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Autumn by Ali Smith

First published in Great Britain in 2016; published by Penguin Random House/Anchor on October 17, 2017

Autumn is set in England, where “Thatcher taught us to be selfish and not just to think but to believe that there’s no such thing as society.” Issues like immigration and Brexit divide people, and it “has become a time of people saying stuff to each other and none of it actually becoming dialog.” Anger is worn like a shield and race hatred is prevalent. The news “makes things spectacular that aren’t, and deals so simplistically with what’s truly appalling.”

Against that backdrop, Daniel Gluck, having reached the age of 101, lies in a hospital bed, sometimes believing he’s on a beach littered with corpses, sometimes believing he’s inside the trunk of a Scotch Pine. Daniel once wrote songs that are no longer remembered. He seems unaware that Elisabeth Demand visits him daily, reading to him during the “increased sleep periods” that his nurses consider a prelude to death.

Elisabeth’s friendship with Daniel began when she was his 8-year-old neighbor. In flashbacks, we see Daniel as an aging man with an obvious interest in linguistics and art who imparts bits of wisdom dressed up in the kind of silliness that might appeal to a young girl whose mother is less than an ideal parent. Daniel taught Elisabeth how to make up stories that would help her understand the ways in which life can be shaped and the world can be changed. That makes him a pretty wonderful character, the opposite of selfish people who do not believe in society and prefer to shout their own opinions instead of listening to the opinions of others.

Daniel represents an earlier time, while Elisabeth, now a lecturer in art history, is just coming to comprehend the role that time plays in life. Daniel’s descriptions of paintings when Elisabeth was a child eventually lead Elisabeth to understand Daniel’s great secret, which helps her understand something about life. Through Daniel, Elisabeth becomes interested in the pop art of Pauline Boty, which leads her to contemplate Christine Keeler, who was central to the Profumo Affair. The sexual liberation that began in the 1960s came to be manifested in many ways, one of which is expressed by this thought: “A great many men don’t understand a woman full of joy, even more don’t understand paintings full of joy by a woman.”

Both Daniel and Elisabeth are perfectly drawn characters. Daniel is one of those gentle souls from a kinder era who dispense wise words in unexpected moments, drawing on their vast life experiences to apply the lessons they’ve learned to a new generation’s circumstances. Those characters exist in literature more than reality, but they are always a joy to encounter, in person or in the pages of a well-written story. We never learn much of Daniel’s life, but we learn enough to know his essence.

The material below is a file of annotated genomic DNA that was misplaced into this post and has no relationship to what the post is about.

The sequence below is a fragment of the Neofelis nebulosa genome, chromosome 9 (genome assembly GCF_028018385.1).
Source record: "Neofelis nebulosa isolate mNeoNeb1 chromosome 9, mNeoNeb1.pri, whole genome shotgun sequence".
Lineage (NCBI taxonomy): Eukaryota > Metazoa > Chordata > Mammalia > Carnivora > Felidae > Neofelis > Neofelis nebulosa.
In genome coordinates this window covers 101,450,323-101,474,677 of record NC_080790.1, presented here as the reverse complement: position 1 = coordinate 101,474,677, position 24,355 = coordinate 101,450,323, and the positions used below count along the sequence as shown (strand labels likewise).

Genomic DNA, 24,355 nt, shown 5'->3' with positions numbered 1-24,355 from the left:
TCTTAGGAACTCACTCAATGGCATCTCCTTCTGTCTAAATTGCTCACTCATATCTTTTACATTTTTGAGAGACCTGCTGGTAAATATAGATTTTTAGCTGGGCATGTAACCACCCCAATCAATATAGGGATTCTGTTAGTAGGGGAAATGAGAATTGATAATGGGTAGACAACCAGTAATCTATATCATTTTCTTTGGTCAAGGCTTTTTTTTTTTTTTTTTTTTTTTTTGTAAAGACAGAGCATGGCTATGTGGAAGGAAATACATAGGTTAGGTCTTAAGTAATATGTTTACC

Daniel’s life is ending and, in a sense, Elisabeth’s is still beginning. By dealing with the mundane (repeated trips to bureaucrats who reject her passport photos because they do not match their precise requirements) and thinking about Boty, she learns to question the value of rules and norms of behavior, including rules that once defined the subservience of women, that are ultimately meaningless. She discovers that the past (Daniel’s song lyrics, for example) can be relevant to the present, even as people and events fade in and out of collective memory, to be lost and rediscovered, again and again.

Time flies, Daniel says, demonstrating by throwing his watch off a bridge. The past is replaced by the present which will be replaced by the unstoppable future. The immigrants who are reviled today will become the bedrock citizens of tomorrow. When so many people see change as something to be resisted, Autumn suggests that the march of time is to embraced, that the present and future can be shaped “with people’s histories and with the artefacts of less cruel and more philanthropic times.” But whether we can shape it or not, Autumn reminds us, time remains in motion. We can join it or we can be stuck. And if we join it, we can choose to bring the best parts of the past into the present, and to create the present in a way that will build a better future. Those lessons, taught in joyful and lyrical prose, make Autumn a valuable addition to the literature of time.


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